Sex addiction, or hypersexual disorder, has recently been considered for including in the diagnostic criteria for a psychiatric disorder. We asked our clinical director Gabrielle Epstein, to shed a some light on this development.
Psychiatric diagnoses are defined and listed in the Diagnostic and Statistical Manual of Mental Disorders (DSM). DSM is reviewed at regular intervals with new versions released at intervals ranging from 6 years to as long as 16 years. Each new version of DSM is given a new number, beginning with DSM-1 in 1952 to the current version DSM-IV-TR published in 2000. DSM is used by psychiatrists, psychologists and mental health professionals to determine and help communicate a psychiatric diagnosis. There is often considerable changes between versions. It is worth noting that ‘Homosexuality’ was previously a psychiatric diagnosis in DSM which was removed in DSM-III. Over time more and more mental disorders have been included in DSM.
DSM-5 is currently in consultation, preparation and planning. It is due for publication in May 2013. The American Psychiatric Association (APA) convened a DSM Task Force in 2007 to oversee DSM-5 development with a number of expert working groups convened under the Task Force. The draft version of DSM-5 is available for detailed perusal at http://www.dsm5.org/pages/default.aspx .
A proposed new diagnostic category in DSM-5 is ‘Hypersexual Disorder’ listed under Sexual and Gender Identity Disorders. This is proposed in response to what is identified as is a significant clinical need for mental health providers to recognise and diagnose a distinct group of men and women who have been seeking and are already receiving mental health care such as individual psychotherapy, 12-step group support, pharmacotherapy, and specialized residential treatments. These men and women are presenting to clinicians because of recurrent, “out of control” sexual behaviors.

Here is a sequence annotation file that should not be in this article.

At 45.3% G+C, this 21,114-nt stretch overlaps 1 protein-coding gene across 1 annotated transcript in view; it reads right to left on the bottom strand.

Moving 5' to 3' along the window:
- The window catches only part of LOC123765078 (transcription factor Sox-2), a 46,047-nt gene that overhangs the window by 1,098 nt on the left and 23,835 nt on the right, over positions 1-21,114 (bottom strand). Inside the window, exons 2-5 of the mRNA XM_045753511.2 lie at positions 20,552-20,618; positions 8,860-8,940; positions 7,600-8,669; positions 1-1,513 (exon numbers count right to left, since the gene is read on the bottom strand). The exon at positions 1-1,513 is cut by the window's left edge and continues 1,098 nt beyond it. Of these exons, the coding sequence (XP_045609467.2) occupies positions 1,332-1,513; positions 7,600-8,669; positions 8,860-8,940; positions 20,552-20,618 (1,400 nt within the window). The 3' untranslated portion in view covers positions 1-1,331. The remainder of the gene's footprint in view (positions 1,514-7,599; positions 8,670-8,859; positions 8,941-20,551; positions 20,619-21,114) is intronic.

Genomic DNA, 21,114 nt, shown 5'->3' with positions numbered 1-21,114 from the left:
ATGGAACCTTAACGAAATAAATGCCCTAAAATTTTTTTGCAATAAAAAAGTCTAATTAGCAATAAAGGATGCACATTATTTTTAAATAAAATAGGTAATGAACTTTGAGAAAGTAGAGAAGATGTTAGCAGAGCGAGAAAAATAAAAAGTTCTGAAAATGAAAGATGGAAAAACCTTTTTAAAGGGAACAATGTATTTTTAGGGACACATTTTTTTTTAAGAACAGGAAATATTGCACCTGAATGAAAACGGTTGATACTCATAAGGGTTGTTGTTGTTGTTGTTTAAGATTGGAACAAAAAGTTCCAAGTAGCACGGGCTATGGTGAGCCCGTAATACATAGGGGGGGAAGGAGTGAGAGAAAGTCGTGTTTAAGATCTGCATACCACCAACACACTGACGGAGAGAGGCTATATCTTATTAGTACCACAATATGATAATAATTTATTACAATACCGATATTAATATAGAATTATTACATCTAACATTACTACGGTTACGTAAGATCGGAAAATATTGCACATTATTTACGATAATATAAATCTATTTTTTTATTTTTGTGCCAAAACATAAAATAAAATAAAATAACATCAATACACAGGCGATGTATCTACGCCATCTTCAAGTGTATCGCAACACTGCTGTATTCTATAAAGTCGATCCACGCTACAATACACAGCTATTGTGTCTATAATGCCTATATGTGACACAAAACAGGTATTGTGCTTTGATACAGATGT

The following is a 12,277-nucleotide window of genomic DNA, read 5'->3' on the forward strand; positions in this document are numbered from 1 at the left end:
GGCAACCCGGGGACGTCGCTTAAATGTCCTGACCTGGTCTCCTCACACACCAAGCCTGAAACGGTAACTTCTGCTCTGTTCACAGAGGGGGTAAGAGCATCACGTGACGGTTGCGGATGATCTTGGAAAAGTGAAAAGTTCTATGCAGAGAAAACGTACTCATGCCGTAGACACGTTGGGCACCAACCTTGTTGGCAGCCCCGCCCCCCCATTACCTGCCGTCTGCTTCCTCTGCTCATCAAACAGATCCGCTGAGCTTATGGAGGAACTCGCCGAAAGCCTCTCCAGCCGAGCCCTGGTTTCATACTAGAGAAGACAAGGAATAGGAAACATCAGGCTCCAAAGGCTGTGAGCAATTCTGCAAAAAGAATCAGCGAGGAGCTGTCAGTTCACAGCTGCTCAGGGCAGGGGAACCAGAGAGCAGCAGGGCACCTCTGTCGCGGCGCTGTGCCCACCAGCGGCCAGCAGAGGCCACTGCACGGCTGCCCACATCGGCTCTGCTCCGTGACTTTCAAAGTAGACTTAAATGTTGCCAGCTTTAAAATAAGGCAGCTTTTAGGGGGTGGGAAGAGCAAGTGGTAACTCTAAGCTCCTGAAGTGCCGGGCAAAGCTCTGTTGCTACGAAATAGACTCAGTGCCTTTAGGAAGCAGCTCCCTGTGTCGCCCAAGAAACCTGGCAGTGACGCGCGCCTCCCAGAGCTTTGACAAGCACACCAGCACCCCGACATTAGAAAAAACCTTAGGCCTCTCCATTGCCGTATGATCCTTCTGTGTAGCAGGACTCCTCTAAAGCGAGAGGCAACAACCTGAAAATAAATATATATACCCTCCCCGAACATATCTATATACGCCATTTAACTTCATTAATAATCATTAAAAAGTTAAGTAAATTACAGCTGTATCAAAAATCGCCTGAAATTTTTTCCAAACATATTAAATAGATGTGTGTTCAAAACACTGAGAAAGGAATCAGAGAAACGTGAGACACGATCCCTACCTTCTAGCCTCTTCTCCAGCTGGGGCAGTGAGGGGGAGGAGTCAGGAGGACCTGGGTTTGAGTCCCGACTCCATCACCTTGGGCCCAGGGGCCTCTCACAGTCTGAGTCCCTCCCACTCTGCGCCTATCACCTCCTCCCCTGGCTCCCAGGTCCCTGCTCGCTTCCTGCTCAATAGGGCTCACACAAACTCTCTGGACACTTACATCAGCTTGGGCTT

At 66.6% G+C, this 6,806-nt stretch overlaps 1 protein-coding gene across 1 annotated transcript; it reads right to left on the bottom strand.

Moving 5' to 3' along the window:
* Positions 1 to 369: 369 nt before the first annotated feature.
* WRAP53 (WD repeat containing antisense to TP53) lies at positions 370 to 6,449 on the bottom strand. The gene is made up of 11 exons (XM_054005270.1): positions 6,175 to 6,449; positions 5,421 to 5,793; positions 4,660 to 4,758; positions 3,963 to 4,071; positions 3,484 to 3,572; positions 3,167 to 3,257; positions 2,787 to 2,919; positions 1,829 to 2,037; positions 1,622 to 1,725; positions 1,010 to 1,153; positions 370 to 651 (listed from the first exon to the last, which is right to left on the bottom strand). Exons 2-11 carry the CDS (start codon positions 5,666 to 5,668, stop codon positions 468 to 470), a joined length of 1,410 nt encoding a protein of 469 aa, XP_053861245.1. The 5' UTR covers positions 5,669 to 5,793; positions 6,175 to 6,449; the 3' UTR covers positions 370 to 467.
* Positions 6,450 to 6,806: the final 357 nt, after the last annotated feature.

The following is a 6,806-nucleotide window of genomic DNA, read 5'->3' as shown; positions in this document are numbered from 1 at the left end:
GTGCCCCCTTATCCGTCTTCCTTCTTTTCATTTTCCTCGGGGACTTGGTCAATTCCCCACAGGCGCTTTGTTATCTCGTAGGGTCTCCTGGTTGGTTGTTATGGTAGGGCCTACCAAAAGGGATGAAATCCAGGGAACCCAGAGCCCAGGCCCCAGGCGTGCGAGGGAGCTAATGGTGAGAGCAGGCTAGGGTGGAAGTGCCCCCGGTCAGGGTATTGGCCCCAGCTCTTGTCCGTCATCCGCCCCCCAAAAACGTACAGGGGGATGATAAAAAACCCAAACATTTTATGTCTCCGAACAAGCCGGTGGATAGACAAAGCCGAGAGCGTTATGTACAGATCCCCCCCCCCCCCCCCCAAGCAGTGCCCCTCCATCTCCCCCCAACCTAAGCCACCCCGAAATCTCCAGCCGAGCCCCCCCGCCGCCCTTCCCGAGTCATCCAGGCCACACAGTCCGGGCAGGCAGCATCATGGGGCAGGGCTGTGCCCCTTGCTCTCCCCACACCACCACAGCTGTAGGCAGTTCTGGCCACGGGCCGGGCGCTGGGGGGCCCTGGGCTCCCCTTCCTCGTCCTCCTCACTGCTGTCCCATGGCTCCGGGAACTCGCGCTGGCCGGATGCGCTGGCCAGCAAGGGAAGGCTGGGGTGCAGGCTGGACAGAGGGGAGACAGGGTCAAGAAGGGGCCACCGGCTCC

The proposed diagnostic criteria for ‘Hypersexual Disorder’ include:
(1) Excessive time is consumed by sexual fantasies and urges, and by planning for and engaging in sexual behavior.
(2) Repetitively engaging in these sexual fantasies, urges, and behavior in response to dysphoric mood states (e.g., anxiety, depression, boredom, irritability).
(3) Repetitively engaging in sexual fantasies, urges, and behavior in response to stressful life events.
(4) Repetitive but unsuccessful efforts to control or significantly reduce these sexual fantasies, urges, and behavior.
(5) Repetitively engaging in sexual behavior while disregarding the risk for physical or emotional harm to self or others.
B. There is clinically significant personal distress or impairment in social, occupational or other important areas of functioning associated with the frequency and intensity of these sexual fantasies, urges, and behavior.
C. These sexual fantasies, urges, and behavior are not due to direct physiological effects of exogenous substances (e.g., drugs of abuse or medications) or to Manic Episodes.
Here at Lifeworks we treat a range of people who are experiencing significant difficulties in their lives due to ‘out of control’ sexual urges. Psychiatric diagnoses are one way in which to convey information to clinicians about individual’s presentations and provides a framework for conceptualizing treatment. They are not an end in themselves but rather, a ‘shorthand’ means of conveying information. As such the inclusion of a diagnosis of ‘Hypersexual Disorder’ may be useful. There is public debate as to the utility of psychiatric diagnosis in general, and, ‘Hypersexual Disorder’ has raised considerable debate that arises from any discussion about compulsive behaviour, i.e. is it pathologising a variation of normal behaviour. Overall, behaviours that interfere with an individual’s well-being and their ability to conduct and enjoy their everyday life are an important focus of psychological treatment.